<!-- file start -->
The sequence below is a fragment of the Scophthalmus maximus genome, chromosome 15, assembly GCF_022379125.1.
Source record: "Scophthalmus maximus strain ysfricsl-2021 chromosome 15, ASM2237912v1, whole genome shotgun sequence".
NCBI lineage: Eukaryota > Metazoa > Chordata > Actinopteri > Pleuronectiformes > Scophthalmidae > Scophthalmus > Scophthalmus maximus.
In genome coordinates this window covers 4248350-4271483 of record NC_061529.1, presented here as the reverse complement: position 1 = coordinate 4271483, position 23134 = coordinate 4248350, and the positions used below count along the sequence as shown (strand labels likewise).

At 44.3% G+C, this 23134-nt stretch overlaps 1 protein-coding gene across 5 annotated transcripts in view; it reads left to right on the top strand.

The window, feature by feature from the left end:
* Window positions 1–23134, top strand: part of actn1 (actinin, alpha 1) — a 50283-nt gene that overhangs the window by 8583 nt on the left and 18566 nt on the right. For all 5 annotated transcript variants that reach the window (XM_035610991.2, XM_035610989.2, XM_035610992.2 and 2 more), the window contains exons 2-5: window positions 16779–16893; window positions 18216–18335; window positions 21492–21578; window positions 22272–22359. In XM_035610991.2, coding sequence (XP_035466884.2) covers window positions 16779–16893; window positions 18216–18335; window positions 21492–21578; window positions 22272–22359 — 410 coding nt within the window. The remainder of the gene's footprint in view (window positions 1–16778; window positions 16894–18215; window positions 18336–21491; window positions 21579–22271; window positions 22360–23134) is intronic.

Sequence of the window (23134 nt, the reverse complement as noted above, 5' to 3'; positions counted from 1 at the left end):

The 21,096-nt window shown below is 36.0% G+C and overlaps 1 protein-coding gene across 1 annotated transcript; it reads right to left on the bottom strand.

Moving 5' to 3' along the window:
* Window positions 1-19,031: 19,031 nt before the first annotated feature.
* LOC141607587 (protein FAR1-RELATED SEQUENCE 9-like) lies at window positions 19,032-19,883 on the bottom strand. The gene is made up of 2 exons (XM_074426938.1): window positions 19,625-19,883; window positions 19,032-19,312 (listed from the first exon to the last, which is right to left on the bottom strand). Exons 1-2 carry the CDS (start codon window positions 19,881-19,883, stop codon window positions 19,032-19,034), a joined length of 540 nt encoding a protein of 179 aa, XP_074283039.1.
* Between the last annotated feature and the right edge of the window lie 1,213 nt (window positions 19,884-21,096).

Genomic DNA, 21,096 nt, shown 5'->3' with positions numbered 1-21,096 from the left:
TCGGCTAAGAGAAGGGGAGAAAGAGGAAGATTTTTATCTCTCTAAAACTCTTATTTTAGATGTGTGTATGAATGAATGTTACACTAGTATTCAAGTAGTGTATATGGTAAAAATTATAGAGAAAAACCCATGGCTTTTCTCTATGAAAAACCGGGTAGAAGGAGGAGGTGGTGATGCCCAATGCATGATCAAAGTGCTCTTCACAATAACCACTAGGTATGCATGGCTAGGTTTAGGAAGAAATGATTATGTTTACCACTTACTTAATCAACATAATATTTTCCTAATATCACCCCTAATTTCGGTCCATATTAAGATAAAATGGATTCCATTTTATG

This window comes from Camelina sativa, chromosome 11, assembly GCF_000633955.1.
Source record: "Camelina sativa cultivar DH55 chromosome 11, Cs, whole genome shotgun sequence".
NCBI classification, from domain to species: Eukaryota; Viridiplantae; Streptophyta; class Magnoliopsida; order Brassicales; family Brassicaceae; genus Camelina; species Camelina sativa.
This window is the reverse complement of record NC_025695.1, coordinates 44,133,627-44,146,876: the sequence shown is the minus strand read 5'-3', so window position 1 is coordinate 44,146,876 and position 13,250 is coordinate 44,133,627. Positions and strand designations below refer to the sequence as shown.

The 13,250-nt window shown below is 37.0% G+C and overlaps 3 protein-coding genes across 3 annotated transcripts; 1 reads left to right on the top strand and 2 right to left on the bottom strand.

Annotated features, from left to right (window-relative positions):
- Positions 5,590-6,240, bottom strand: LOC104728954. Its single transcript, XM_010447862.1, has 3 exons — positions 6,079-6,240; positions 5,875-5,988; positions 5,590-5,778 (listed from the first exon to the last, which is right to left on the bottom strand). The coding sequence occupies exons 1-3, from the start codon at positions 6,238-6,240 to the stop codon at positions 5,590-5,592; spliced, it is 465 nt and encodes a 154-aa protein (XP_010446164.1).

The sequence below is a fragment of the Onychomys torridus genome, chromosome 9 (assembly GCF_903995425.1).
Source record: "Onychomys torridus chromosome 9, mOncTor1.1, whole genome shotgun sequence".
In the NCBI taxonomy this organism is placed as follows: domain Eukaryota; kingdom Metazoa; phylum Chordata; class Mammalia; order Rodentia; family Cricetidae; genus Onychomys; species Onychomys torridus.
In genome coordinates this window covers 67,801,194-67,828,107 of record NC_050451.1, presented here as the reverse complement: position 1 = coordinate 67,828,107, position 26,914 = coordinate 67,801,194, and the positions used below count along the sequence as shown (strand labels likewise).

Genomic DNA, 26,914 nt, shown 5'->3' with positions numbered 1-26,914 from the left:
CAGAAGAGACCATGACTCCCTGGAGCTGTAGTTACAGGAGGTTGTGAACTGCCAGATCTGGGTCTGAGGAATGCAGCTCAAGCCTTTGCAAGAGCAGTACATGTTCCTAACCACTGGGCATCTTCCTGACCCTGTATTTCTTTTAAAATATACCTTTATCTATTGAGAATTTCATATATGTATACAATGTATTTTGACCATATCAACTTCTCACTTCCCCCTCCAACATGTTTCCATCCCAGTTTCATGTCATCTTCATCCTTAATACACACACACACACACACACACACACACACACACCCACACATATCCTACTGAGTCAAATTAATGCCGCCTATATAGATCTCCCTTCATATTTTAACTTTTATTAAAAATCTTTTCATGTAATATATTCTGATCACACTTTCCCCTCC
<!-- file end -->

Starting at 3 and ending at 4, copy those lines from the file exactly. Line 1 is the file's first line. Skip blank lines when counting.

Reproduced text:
NCBI lineage: Eukaryota > Metazoa > Chordata > Actinopteri > Pleuronectiformes > Scophthalmidae > Scophthalmus > Scophthalmus maximus.
In genome coordinates this window covers 4248350-4271483 of record NC_061529.1, presented here as the reverse complement: position 1 = coordinate 4271483, position 23134 = coordinate 4248350, and the positions used below count along the sequence as shown (strand labels likewise).